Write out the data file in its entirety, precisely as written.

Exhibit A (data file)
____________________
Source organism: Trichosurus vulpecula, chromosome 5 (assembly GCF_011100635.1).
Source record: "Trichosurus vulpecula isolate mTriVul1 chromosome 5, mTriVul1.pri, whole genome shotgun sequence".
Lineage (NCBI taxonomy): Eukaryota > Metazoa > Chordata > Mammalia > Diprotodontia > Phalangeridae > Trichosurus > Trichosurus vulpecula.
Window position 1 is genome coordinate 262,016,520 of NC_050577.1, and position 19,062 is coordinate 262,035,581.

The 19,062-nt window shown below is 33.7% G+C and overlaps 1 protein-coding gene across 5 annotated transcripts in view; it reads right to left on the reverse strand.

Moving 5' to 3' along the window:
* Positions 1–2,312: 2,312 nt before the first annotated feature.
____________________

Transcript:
Source organism: Trichosurus vulpecula, chromosome 5 (assembly GCF_011100635.1).
Source record: "Trichosurus vulpecula isolate mTriVul1 chromosome 5, mTriVul1.pri, whole genome shotgun sequence".
Lineage (NCBI taxonomy): Eukaryota > Metazoa > Chordata > Mammalia > Diprotodontia > Phalangeridae > Trichosurus > Trichosurus vulpecula.
Window position 1 is genome coordinate 262,016,520 of NC_050577.1, and position 19,062 is coordinate 262,035,581.

The 19,062-nt window shown below is 33.7% G+C and overlaps 1 protein-coding gene across 5 annotated transcripts in view; it reads right to left on the reverse strand.

Moving 5' to 3' along the window:
* Positions 1–2,312: 2,312 nt before the first annotated feature.